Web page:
Peter wants to know: my bike fell over on the drive side and bent my derailleur hanger. Do you have any tips on how to straighten it back out?
Having a spare derailleur hanger on hand is always a good idea and it's something that I make a point to purchase with every new bike. With that said, even with a new hanger, they're rarely in perfect alignment.
Quick release skewer tension can often pull a derailleur hanger out of alignment once the wheel is mounted in the frame. The only way to really dial in derailleur hanger alignment is with the hanger alignment tool. Using your wheel as a guide, you can see exactly where you are in the alignment process. Checking the alignment at the top, bottom, and back of the wheel, you can get it perfect every time, but this dedicated tool is expensive.
Another less accurate option is to use a crescent wrench to straighten the bent hanger. The problem with the crescent wrench is that you just need to be careful that you tighten the wrench down tight on the hanger, and make sure that the jaws of the wrench extend past the mounting hole for the derailleur. If the bolt for the derailleur mount gets bent, you won't be able to thread your tderailleur back into the hanger. To check your work, eyeball the alignment first and then thread your derailleur back into the hanger and use the policing cage as a guide that you can compare to the cogs above it. If everything lines up visually, you're probably close enough that your derailleur will start shifting well again.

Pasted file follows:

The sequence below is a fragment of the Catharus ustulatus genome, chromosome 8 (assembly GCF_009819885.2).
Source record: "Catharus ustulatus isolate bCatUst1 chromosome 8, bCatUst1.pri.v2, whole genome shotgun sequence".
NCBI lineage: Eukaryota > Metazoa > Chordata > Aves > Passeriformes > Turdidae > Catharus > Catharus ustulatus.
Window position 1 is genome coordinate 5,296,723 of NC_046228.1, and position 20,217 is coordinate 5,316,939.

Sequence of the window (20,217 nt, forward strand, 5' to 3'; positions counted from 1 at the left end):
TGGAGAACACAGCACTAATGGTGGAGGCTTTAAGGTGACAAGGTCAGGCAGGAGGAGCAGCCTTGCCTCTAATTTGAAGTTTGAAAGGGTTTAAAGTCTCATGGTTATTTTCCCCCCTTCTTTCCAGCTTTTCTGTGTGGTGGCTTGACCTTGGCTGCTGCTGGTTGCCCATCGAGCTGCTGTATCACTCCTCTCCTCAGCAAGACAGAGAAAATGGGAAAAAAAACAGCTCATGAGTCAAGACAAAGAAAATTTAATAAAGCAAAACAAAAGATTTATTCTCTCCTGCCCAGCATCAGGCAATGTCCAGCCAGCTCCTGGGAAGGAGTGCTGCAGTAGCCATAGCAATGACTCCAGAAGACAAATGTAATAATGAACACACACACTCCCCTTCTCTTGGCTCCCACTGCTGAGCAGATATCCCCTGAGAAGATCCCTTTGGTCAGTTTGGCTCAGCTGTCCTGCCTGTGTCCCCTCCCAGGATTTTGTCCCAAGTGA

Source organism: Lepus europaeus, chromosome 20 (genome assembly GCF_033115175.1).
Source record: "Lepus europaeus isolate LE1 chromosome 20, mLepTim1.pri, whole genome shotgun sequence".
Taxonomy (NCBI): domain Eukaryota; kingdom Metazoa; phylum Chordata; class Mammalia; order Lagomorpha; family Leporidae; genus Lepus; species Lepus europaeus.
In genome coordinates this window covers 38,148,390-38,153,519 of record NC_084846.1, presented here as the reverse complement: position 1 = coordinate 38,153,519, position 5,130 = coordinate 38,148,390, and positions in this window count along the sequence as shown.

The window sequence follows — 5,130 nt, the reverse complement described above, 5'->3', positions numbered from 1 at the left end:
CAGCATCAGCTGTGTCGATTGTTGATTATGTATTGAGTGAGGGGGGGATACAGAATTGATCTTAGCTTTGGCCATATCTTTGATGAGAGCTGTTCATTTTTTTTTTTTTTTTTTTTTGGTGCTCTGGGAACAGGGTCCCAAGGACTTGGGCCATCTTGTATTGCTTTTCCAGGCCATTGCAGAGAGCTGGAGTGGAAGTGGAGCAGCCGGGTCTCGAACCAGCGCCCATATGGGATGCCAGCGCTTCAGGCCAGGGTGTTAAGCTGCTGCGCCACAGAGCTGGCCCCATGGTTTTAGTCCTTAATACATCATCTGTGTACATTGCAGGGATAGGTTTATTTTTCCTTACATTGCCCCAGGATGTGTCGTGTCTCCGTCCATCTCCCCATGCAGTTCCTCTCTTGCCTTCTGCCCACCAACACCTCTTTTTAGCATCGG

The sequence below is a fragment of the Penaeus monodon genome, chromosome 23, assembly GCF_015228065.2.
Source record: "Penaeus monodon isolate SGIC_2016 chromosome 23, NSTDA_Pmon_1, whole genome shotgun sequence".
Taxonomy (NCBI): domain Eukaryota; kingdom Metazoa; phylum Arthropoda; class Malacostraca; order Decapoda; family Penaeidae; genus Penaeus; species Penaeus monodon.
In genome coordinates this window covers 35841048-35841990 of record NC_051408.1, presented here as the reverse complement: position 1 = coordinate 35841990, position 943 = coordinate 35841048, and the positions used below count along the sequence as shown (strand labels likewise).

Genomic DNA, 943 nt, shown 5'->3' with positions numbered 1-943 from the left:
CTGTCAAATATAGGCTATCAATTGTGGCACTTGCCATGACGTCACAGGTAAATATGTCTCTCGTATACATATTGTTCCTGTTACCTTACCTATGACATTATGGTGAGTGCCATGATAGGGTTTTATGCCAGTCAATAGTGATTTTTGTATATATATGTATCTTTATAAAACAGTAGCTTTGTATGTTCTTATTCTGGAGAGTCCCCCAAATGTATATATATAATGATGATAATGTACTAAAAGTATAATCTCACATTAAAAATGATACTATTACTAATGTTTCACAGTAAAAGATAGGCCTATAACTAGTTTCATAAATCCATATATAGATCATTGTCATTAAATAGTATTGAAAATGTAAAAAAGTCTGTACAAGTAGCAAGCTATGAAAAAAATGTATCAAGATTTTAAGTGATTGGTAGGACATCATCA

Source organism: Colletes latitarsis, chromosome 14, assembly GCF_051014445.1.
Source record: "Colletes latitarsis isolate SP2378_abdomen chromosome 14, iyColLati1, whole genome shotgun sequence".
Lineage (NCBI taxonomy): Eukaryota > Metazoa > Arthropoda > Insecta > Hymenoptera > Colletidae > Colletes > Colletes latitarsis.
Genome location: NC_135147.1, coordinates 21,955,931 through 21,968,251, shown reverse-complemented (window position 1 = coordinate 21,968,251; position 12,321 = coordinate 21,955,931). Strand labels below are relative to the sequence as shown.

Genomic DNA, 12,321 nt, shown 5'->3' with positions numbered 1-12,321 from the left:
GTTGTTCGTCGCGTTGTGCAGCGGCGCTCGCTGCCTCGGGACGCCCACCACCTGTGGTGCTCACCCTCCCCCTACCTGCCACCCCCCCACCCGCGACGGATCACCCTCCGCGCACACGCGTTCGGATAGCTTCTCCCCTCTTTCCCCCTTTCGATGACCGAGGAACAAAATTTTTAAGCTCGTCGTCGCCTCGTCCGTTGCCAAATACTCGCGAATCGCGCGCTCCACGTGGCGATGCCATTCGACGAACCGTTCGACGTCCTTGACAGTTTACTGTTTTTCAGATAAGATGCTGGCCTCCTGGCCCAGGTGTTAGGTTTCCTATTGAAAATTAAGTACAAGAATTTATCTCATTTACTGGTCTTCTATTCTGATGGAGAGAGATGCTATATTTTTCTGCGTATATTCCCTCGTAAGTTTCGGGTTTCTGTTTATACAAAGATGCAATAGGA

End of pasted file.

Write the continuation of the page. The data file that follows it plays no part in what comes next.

Whatever you do, don't grab on to your derailleur and pull on it to straighten out the derailleur hanger. This often leads to bending the derailleur itself, and while it may look in allignment in the 11 tooth cog, when shifted into a larger cog, it'll be out of alignment. So don't do it.